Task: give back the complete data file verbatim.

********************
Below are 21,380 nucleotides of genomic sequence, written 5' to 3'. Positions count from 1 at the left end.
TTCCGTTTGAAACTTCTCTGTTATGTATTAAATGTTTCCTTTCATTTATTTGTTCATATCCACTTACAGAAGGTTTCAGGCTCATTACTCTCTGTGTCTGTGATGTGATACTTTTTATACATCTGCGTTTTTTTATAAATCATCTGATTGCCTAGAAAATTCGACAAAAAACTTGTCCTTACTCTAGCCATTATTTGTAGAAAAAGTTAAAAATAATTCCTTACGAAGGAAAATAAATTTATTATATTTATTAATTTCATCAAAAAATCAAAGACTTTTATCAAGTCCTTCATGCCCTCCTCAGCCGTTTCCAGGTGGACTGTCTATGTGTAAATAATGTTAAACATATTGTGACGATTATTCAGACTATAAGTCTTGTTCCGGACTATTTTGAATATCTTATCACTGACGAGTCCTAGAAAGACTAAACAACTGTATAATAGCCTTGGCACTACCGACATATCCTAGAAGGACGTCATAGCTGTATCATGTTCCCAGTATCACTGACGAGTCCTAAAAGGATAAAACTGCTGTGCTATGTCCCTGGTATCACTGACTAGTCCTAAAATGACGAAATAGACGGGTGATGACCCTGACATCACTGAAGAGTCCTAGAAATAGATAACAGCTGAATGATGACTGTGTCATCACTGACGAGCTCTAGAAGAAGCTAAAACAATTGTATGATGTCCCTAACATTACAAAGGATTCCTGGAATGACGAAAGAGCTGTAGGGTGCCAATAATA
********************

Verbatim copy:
Below are 21,380 nucleotides of genomic sequence, written 5' to 3'. Positions count from 1 at the left end.
TTCCGTTTGAAACTTCTCTGTTATGTATTAAATGTTTCCTTTCATTTATTTGTTCATATCCACTTACAGAAGGTTTCAGGCTCATTACTCTCTGTGTCTGTGATGTGATACTTTTTATACATCTGCGTTTTTTTATAAATCATCTGATTGCCTAGAAAATTCGACAAAAAACTTGTCCTTACTCTAGCCATTATTTGTAGAAAAAGTTAAAAATAATTCCTTACGAAGGAAAATAAATTTATTATATTTATTAATTTCATCAAAAAATCAAAGACTTTTATCAAGTCCTTCATGCCCTCCTCAGCCGTTTCCAGGTGGACTGTCTATGTGTAAATAATGTTAAACATATTGTGACGATTATTCAGACTATAAGTCTTGTTCCGGACTATTTTGAATATCTTATCACTGACGAGTCCTAGAAAGACTAAACAACTGTATAATAGCCTTGGCACTACCGACATATCCTAGAAGGACGTCATAGCTGTATCATGTTCCCAGTATCACTGACGAGTCCTAAAAGGATAAAACTGCTGTGCTATGTCCCTGGTATCACTGACTAGTCCTAAAATGACGAAATAGACGGGTGATGACCCTGACATCACTGAAGAGTCCTAGAAATAGATAACAGCTGAATGATGACTGTGTCATCACTGACGAGCTCTAGAAGAAGCTAAAACAATTGTATGATGTCCCTAACATTACAAAGGATTCCTGGAATGACGAAAGAGCTGTAGGGTGCCAATAATA